W3C home > Mailing lists > Public > public-webappsec@w3.org > January 2014

Re: [integrity]: latency tradeoffs

From: Mike West <mkwst@google.com>
Date: Wed, 15 Jan 2014 10:16:28 +0100
Message-ID: <CAKXHy=f0QUBzgfiQwjVBAeZQ1ty9NxhX9uF0a8yp9cCAz0_Ftg@mail.gmail.com>
To: Adam Langley <agl@google.com>
Cc: "public-webappsec@w3.org" <public-webappsec@w3.org>
Adam, you hurt my brain. I need to go read up on Merkle trees. :)

On Tue, Jan 14, 2014 at 9:08 PM, Adam Langley <agl@google.com> wrote:

> Current examples seem to be using a single hash to authenticate a
> whole resource. However, that requires that the whole resource be
> buffered before any of it can be used. This extra latency might well
> outweigh any performance benefits that one might wish to gain by using
> integrity.
>

1. Performance isn't the goal. Integrity is the goal.

2. I think the performance benefits of integrity would be focused on cache.
That is, the second load of a resource, regardless of its URL, could avoid
hitting the network entirely if we already have a matching resource
locally. For this case, we have the whole resource already, by definition.

That said, it would be wonderful to avoid some of the obvious performance
hits that result from verifying a resource only when the entire resource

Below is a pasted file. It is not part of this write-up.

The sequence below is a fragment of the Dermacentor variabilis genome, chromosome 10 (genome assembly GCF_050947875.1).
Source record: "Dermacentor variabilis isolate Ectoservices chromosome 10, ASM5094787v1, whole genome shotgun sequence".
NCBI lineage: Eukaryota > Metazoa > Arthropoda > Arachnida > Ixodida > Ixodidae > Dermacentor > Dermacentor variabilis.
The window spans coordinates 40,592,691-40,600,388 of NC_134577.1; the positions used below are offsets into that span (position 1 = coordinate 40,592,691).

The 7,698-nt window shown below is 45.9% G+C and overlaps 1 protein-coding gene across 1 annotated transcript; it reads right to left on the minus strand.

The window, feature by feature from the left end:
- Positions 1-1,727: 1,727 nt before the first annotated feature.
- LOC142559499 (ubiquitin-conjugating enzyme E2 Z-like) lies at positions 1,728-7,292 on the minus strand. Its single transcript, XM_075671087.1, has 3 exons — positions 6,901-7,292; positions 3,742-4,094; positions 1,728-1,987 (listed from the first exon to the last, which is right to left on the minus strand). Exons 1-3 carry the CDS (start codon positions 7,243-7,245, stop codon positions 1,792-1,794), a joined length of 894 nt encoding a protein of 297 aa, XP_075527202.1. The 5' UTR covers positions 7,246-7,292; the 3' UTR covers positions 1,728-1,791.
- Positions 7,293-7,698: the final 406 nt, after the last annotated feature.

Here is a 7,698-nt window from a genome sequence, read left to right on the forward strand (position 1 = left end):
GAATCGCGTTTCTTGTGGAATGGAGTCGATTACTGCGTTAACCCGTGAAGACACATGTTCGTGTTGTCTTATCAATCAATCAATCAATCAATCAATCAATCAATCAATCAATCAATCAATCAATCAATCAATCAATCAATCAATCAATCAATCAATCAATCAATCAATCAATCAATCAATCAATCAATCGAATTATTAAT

has been downloaded. This approach could, for instance, allow us to kick
out of a download early if we can detect a hash mismatch in the middle of a
file rather than at the end, or to start parsing an HTML document in an
IFrame.


> Both of the above require that the resource data itself be altered to
> add extra data. This means that a resource suitable for integrity
> cannot be used without it and vice versa.


I think this is problematic in most (all?) cases, given the nature of the
threat we're attempting to address. Trusting the resource to authenticate
itself doesn't provide much benefit if we're not sure we can trust the
resource in the first place.

That said, if I've understood you correctly, we could put only the initial
hash into the HTML document, and subsequent hashes into the resource? I'm
not sure what that would look like on disk, or how we would best be able to
communicate the hashes alongside the resource stream, but it's well worth
considering as an alternative to one-hash-one-resource.

If this is unacceptable in
> some cases then it's very easy to put a number of hashes straight into
> the HTML: all the interior nodes of a Merkle tree could be given. The
> downside is that a large amount of hash data might delay loading of
> the remainder of the HTML.
>

It would be interesting to evaluate how much overhead this would produce in
the worst case. It sounds significant (a few percent, depending on block
size and digest size).

-mike
Received on Wednesday, 15 January 2014 09:17:16 UTC

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